Monday, 2 December 2013

Reflections from a hermit in West Wales

This is where I live. Miles from the shops, miles from the bus. Of course, it isn't always snowy but since I don't drive and the bus service is non-existent, it might as well be. Sometimes the only person I see all day, other than my old fella when he comes home at night, is the postman. This time of the year, when I order more parcels I sometimes see several different delivery men in a day. Oh what a dizzy life I lead. My lifestyle does have its drawbacks. I can get a bit cranky, a little too introverted, especially if the phone rings and disturbs my peace. You see, I have come to rather like my solitude. I can be totally selfish all day, do exactly as I please, as long as that doesn't involve going out. It also enables me to give 100% attention to my work. I write four days a week, from nine(ish) to five(ish), researching, writing, marketing and networking and I am so grateful to be able to do that. So many of my writer friends have to fit their writing around work commitments, I know I am blessed. 

My life hasn't always been like this. For years I was a full time mum, running a smallholding, trying to keep the house in order. I spent years chasing children, chickens and (most of all) my own tail.
Then one day, I turned around and they were all grown up and I hadn't a clue what to do next. So, after months of indecision, I went to uni, took a degree in English literature and Creative Writing. Fortunately our local uni is just eight miles away in Lampeter. I loved University, the buildings, the lectures, the students, the staff ...the library. It was by the far the scariest step I have ever taken but also the very best decision of my life. I loved it so much that after graduation I signed up for a Masters, this time in Medieval Studies. But, of course, time doesn't stand still and I soon found myself in that 'now what?' situation again. This time though I was better armed.

I have always written stories and poems but never let anyone read them, only  my children who loved to be the protagonists in the adventures I wrote. Even today I slot their names into my novels if I can. Anyway, I digress. I wrote two novels (dreadful things) before I produced Peaceweaver and decided it was good enough to run with. I did the usual battle with agents and publishers before I decided to go it alone. Another challenge, another set of skills to learn but the result was well received but not widely read. A little discouraged initially but undaunted, the reviews it had received were encouraging enough for me to write a follow up,The Forest Dwellers. Again it met a luke-warm readership, those that read it liked it but there was not the buzz I'd hoped for. I sorted out some formatting problems, re-issued it, stuck my head down and wrote another, The Song of Heledd. 

I love this book. It is very Welsh, very romantic and ends in horrible tragedy but once more, it wasn't met with overwhelming acclaim. During this time, on the back of a small very short pamphlet I'd published about Henry VIII's wives, I had lots of people asking if I'd written any full length 'Tudor' novels and since I was between projects I decided to do so.  

The Winchester Goose stands out from anything I'd written previously. For a start, once you've written five books you are more in control, know what  you are doing and so I think it benefited from author confidence. This book breaks rules but I am like that. I like to be different.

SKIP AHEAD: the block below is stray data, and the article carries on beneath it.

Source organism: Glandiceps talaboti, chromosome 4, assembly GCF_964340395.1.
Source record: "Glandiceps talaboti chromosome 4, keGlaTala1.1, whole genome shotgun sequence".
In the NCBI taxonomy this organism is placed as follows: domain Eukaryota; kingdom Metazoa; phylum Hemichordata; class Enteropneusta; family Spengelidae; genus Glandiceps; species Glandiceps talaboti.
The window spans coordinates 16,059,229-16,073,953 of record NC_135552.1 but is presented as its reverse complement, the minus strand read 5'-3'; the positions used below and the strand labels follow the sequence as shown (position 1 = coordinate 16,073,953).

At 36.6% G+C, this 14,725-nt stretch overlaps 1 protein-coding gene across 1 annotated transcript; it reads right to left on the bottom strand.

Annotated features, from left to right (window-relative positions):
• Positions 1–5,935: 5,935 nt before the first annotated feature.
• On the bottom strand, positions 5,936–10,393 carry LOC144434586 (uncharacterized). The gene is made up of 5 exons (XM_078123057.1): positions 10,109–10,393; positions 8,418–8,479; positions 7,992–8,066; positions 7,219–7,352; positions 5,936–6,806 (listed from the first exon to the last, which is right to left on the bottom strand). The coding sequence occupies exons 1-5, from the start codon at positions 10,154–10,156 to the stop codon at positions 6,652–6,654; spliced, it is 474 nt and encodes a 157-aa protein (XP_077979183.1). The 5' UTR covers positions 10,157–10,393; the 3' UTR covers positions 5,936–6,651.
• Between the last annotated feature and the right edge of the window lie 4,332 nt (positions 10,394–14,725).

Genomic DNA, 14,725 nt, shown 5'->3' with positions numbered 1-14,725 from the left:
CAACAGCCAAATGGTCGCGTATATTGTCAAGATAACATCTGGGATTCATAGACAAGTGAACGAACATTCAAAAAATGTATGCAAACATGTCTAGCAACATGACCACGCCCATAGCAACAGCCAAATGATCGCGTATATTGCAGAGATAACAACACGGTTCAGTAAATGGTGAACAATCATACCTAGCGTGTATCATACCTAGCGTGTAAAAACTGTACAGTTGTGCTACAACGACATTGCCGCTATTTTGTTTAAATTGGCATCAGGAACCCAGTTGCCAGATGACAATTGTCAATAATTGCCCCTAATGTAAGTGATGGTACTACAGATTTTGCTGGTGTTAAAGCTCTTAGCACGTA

It is written first person, present tense and tells the story of Anne of Cleves and Katherine Howard
from the perspective of a prostitute from Southwark. But it doesn't stop there; Joanie Toogood's story contrasts the life of a woman of the night with the life of a queen, and concludes that there is very little difference.
This book, along with my blogging both on this page and the English Historical Authors Blog won me lots of fans, lots of facebook friends and twitter followers and I began to get the exposure I needed.

Of course, I am by no means famous or even well-known but I am too introverted to crave real fame. I am much happier here chatting to my virtual friends and plotting, well-researched stories for my readers. The idea of  public speaking, radio or television interviews fills me with horror. I love the internet because it allows me to make my living without having to confront my deepest phobias. My fifth published novel, The Kiss of the Concubine; a story of Anne Boleyn has been out for three weeks (I think) and much to my surprise has shot into the Amazon Kindle Historical chart. The reviews so far are immensely encouraging, my back catalogue is also selling and for the first time in years, I can afford to have the heating on all day if I need to.

So, really this blog is to say 'thank you' to all those people who kept the faith in me, have bought and read my books; it is to say thank you for all the good reviews, the sharing of links, the recommendations to friends, for supporting me in my battles. Thank you to all those readers who asked me to write 'Tudor'. I am eternally grateful.

Have good Christmas, Holiday, Yule etc. and a fantastic New Year.

Watch this space for Intractable Heart: a story of Katherine Parr, coming to a book shop near you in 2014.

Photographs: wikimedia commons, author's own.
All my books are available in paperback and on Kindle.
For more information about me and my work please visit my webpage
Some of my non fiction is included in the superb collection from the English Historical Fiction authors, Customs, Castles, and Kings, click here for a preview.